With this chasm between expected experience and lived experience, Emile Durkheim's 'anomie' comes in useful. As a sociologist interested in social integration, Durkeim used anomie to describe situations of 'normlessness'. Despite the term, this does not denote an absence of norms but rather a lack of fit between the value systems embedded in processes of integration and those actually inculcated in groups and individuals. Hence the frequent occurrence of dysfunctional and problematic behaviours across numbers of people is not a mass manifestation of psychological deficiencies, but indicative of anomic social problems. Masculine crisis therefore is the anomie that pertains to discourses and ideologies of "maleness".

For men either born during or having grown up knowing nothing other than neoliberalism's tyranny of the economy, there is no worked-out way to cope with the continued ideological affirmation of male privilege while, materially, it is undermined by insecurity and increased competition with women for jobs. This is why there are so many more socially acceptable ways of 'being a man' now. But at the same time anomic mismatches can generate social pathologies and, in this case, a resentment that privileges promised from the off are being frustrated and denied.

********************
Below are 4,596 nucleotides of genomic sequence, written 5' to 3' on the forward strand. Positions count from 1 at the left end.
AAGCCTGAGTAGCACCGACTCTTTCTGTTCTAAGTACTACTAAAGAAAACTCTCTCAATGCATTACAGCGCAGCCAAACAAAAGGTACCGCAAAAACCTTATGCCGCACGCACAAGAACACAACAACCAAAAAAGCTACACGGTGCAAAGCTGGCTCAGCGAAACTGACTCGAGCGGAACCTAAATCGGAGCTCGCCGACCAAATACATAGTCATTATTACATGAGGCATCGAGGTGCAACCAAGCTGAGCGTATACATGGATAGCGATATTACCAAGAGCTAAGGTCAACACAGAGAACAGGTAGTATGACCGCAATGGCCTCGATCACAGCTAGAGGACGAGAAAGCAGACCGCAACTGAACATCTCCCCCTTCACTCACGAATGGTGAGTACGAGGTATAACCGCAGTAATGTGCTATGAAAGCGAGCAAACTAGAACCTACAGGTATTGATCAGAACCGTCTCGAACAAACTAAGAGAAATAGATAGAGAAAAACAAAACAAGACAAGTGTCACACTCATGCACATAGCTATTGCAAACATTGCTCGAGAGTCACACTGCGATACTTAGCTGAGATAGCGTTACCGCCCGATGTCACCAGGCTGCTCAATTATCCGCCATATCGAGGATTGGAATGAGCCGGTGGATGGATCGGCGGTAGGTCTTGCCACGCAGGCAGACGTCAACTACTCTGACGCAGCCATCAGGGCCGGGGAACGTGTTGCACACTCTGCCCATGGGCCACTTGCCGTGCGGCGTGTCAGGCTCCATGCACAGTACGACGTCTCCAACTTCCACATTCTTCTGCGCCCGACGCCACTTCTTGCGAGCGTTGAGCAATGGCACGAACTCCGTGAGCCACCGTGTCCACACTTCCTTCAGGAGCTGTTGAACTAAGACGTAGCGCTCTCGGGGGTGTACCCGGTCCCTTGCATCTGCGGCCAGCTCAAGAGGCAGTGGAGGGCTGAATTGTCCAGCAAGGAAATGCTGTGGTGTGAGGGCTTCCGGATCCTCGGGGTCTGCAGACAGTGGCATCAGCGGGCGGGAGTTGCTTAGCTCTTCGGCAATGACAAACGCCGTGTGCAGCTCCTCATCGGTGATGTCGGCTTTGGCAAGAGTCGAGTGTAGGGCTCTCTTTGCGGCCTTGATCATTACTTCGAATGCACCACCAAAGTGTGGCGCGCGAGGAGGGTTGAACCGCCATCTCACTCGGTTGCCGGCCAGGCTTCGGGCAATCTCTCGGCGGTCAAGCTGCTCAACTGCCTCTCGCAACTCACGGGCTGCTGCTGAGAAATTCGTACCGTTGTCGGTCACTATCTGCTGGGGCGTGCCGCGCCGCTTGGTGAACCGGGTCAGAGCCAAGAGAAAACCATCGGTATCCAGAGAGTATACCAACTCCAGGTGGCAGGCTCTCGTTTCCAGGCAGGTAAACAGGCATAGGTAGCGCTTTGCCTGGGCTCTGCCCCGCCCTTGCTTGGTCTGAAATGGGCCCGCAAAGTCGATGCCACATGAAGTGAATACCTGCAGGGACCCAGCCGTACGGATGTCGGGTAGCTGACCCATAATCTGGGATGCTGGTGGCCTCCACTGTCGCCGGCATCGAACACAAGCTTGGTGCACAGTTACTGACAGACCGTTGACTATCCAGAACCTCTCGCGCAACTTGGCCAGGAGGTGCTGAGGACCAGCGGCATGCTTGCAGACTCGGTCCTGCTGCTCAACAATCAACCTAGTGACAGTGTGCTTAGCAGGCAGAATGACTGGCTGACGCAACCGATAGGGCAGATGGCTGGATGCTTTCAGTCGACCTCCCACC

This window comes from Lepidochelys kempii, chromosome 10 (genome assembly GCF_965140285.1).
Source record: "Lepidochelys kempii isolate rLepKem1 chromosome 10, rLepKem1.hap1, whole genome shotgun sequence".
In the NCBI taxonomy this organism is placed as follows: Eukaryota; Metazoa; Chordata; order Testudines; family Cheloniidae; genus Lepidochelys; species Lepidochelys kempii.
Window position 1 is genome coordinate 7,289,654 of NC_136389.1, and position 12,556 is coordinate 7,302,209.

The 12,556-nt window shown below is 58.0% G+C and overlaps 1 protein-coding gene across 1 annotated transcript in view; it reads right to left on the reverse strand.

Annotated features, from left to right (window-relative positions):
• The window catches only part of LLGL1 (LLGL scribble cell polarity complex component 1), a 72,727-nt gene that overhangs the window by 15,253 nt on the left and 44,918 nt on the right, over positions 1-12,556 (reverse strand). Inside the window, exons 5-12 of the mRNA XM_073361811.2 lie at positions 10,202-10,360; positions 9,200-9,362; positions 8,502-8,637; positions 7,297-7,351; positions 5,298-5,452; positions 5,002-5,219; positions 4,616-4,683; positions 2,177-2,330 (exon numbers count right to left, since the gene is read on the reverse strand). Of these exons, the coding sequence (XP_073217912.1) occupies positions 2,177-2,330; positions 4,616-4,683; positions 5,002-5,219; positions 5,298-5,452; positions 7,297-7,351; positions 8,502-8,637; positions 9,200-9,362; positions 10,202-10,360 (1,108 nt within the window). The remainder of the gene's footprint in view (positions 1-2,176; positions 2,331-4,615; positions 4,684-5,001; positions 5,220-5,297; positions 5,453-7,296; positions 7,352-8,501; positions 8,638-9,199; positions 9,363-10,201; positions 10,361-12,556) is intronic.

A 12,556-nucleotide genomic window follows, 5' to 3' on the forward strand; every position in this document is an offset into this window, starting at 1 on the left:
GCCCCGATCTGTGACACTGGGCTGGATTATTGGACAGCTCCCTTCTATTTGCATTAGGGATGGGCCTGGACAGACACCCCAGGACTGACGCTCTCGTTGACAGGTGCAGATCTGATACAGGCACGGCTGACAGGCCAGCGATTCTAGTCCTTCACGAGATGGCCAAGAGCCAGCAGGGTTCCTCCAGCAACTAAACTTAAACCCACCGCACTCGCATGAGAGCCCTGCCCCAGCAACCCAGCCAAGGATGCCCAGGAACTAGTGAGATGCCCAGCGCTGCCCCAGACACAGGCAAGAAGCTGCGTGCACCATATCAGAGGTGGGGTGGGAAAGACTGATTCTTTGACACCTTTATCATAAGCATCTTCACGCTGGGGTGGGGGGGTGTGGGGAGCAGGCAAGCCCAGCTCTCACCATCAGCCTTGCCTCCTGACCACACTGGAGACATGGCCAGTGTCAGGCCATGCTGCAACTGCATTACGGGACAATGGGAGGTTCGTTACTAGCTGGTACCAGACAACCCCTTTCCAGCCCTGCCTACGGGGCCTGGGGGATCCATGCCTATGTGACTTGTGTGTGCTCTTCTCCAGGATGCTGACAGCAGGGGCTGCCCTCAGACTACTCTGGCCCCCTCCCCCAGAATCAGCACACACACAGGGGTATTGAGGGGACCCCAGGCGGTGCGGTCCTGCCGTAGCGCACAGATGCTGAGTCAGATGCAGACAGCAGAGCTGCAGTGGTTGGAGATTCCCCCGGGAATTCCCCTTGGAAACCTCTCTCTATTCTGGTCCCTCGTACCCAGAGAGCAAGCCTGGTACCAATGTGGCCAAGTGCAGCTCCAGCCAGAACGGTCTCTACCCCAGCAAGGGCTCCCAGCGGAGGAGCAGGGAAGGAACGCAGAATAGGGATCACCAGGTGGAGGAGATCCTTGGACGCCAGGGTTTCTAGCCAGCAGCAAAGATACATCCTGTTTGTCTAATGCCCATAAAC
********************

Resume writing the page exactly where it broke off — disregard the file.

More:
It's these two processes - the growing number of women in public space and the increasing economic competition with women breaking against deeply inculcated senses of gender privilege (yes, that word) and entitlement - that are powering the new misogyny. It's also why this virulent sexism, like all pandemics, is destined to peter out.

To fashion a crude metaphor, the new misogyny is a socio-political bubble. Think more economic bubbles and less the Westminster bubble. Consider the terms outlined above. The conditions that are driving this hatred of women are also undermining it. There will come a time when the participation of women in the public sphere, be it the "official" public of politics, media etc. or the very blurry worlds of social media and multiplayer gaming will be completely mundane. Likewise, while men still dominate large numbers of professions, not least the technological infrastructure of the internet, it's difficult to believe this will indefinitely be the case. 20, 30 years from now I will be profoundly shocked if the disparity proves stubbornly persistent.